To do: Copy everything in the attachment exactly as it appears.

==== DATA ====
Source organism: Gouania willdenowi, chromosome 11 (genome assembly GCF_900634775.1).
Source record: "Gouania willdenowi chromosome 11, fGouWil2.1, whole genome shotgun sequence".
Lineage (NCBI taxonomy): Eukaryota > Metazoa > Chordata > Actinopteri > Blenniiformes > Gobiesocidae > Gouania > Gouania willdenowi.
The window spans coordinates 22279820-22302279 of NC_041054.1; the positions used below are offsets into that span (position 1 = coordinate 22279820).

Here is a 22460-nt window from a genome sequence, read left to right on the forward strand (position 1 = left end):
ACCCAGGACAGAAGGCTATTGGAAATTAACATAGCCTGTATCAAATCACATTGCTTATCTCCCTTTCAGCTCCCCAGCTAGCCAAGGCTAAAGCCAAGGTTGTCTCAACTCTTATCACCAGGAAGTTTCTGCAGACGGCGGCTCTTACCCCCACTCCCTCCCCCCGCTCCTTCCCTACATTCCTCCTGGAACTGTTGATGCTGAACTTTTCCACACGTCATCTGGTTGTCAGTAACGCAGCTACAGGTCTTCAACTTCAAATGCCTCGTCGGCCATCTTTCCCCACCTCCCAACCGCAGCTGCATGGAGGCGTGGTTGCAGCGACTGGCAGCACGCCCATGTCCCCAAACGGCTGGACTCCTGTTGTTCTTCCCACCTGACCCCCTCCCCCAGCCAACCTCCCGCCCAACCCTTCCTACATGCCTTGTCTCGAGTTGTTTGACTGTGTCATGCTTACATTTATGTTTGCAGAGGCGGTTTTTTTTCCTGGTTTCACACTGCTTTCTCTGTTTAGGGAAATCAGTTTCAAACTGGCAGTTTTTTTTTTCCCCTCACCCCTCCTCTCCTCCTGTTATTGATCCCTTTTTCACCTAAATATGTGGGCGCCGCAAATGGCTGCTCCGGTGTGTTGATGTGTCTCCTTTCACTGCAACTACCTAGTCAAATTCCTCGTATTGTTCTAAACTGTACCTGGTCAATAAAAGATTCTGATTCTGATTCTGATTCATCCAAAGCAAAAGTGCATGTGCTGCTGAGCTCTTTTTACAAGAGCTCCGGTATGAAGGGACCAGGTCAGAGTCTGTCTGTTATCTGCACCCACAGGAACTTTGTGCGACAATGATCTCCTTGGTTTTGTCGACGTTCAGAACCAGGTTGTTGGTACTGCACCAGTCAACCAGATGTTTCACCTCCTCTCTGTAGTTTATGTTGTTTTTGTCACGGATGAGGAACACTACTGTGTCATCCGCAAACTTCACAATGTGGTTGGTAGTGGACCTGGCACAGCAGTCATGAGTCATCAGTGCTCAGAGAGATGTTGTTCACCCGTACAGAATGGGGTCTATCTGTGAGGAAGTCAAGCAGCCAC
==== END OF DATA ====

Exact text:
Source organism: Gouania willdenowi, chromosome 11 (genome assembly GCF_900634775.1).
Source record: "Gouania willdenowi chromosome 11, fGouWil2.1, whole genome shotgun sequence".
Lineage (NCBI taxonomy): Eukaryota > Metazoa > Chordata > Actinopteri > Blenniiformes > Gobiesocidae > Gouania > Gouania willdenowi.
The window spans coordinates 22279820-22302279 of NC_041054.1; the positions used below are offsets into that span (position 1 = coordinate 22279820).

Here is a 22460-nt window from a genome sequence, read left to right on the forward strand (position 1 = left end):
ACCCAGGACAGAAGGCTATTGGAAATTAACATAGCCTGTATCAAATCACATTGCTTATCTCCCTTTCAGCTCCCCAGCTAGCCAAGGCTAAAGCCAAGGTTGTCTCAACTCTTATCACCAGGAAGTTTCTGCAGACGGCGGCTCTTACCCCCACTCCCTCCCCCCGCTCCTTCCCTACATTCCTCCTGGAACTGTTGATGCTGAACTTTTCCACACGTCATCTGGTTGTCAGTAACGCAGCTACAGGTCTTCAACTTCAAATGCCTCGTCGGCCATCTTTCCCCACCTCCCAACCGCAGCTGCATGGAGGCGTGGTTGCAGCGACTGGCAGCACGCCCATGTCCCCAAACGGCTGGACTCCTGTTGTTCTTCCCACCTGACCCCCTCCCCCAGCCAACCTCCCGCCCAACCCTTCCTACATGCCTTGTCTCGAGTTGTTTGACTGTGTCATGCTTACATTTATGTTTGCAGAGGCGGTTTTTTTTCCTGGTTTCACACTGCTTTCTCTGTTTAGGGAAATCAGTTTCAAACTGGCAGTTTTTTTTTTCCCCTCACCCCTCCTCTCCTCCTGTTATTGATCCCTTTTTCACCTAAATATGTGGGCGCCGCAAATGGCTGCTCCGGTGTGTTGATGTGTCTCCTTTCACTGCAACTACCTAGTCAAATTCCTCGTATTGTTCTAAACTGTACCTGGTCAATAAAAGATTCTGATTCTGATTCTGATTCATCCAAAGCAAAAGTGCATGTGCTGCTGAGCTCTTTTTACAAGAGCTCCGGTATGAAGGGACCAGGTCAGAGTCTGTCTGTTATCTGCACCCACAGGAACTTTGTGCGACAATGATCTCCTTGGTTTTGTCGACGTTCAGAACCAGGTTGTTGGTACTGCACCAGTCAACCAGATGTTTCACCTCCTCTCTGTAGTTTATGTTGTTTTTGTCACGGATGAGGAACACTACTGTGTCATCCGCAAACTTCACAATGTGGTTGGTAGTGGACCTGGCACAGCAGTCATGAGTCATCAGTGCTCAGAGAGATGTTGTTCACCCGTACAGAATGGGGTCTATCTGTGAGGAAGTCAAGCAGCCAC